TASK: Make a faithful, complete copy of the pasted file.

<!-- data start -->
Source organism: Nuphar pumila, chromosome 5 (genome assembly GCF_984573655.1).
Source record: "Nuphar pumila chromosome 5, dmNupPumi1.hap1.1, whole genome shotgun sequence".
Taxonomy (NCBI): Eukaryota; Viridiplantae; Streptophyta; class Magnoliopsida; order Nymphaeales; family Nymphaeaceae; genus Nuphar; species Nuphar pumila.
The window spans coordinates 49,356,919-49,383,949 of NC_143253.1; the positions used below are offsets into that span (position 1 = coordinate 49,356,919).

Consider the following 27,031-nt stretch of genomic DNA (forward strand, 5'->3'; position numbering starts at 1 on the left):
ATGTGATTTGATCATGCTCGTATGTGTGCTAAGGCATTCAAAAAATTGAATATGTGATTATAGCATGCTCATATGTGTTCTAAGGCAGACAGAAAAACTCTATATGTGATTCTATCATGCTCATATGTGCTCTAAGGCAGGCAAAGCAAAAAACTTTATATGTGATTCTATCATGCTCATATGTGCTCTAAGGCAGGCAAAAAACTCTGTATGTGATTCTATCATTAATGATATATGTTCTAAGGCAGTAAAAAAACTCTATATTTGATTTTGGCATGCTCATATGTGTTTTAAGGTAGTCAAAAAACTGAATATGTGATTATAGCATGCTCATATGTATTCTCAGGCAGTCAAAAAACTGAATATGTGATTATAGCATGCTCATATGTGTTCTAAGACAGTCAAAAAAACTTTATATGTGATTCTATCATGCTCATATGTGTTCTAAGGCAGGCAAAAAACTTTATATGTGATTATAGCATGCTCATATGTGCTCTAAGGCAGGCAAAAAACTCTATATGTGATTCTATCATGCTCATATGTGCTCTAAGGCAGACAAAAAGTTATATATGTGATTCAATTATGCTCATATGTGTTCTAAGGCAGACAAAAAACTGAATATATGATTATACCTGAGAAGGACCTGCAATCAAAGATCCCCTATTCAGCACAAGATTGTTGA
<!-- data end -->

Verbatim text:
Source organism: Nuphar pumila, chromosome 5 (genome assembly GCF_984573655.1).
Source record: "Nuphar pumila chromosome 5, dmNupPumi1.hap1.1, whole genome shotgun sequence".
Taxonomy (NCBI): Eukaryota; Viridiplantae; Streptophyta; class Magnoliopsida; order Nymphaeales; family Nymphaeaceae; genus Nuphar; species Nuphar pumila.
The window spans coordinates 49,356,919-49,383,949 of NC_143253.1; the positions used below are offsets into that span (position 1 = coordinate 49,356,919).

Consider the following 27,031-nt stretch of genomic DNA (forward strand, 5'->3'; position numbering starts at 1 on the left):
ATGTGATTTGATCATGCTCGTATGTGTGCTAAGGCATTCAAAAAATTGAATATGTGATTATAGCATGCTCATATGTGTTCTAAGGCAGACAGAAAAACTCTATATGTGATTCTATCATGCTCATATGTGCTCTAAGGCAGGCAAAGCAAAAAACTTTATATGTGATTCTATCATGCTCATATGTGCTCTAAGGCAGGCAAAAAACTCTGTATGTGATTCTATCATTAATGATATATGTTCTAAGGCAGTAAAAAAACTCTATATTTGATTTTGGCATGCTCATATGTGTTTTAAGGTAGTCAAAAAACTGAATATGTGATTATAGCATGCTCATATGTATTCTCAGGCAGTCAAAAAACTGAATATGTGATTATAGCATGCTCATATGTGTTCTAAGACAGTCAAAAAAACTTTATATGTGATTCTATCATGCTCATATGTGTTCTAAGGCAGGCAAAAAACTTTATATGTGATTATAGCATGCTCATATGTGCTCTAAGGCAGGCAAAAAACTCTATATGTGATTCTATCATGCTCATATGTGCTCTAAGGCAGACAAAAAGTTATATATGTGATTCAATTATGCTCATATGTGTTCTAAGGCAGACAAAAAACTGAATATATGATTATACCTGAGAAGGACCTGCAATCAAAGATCCCCTATTCAGCACAAGATTGTTGA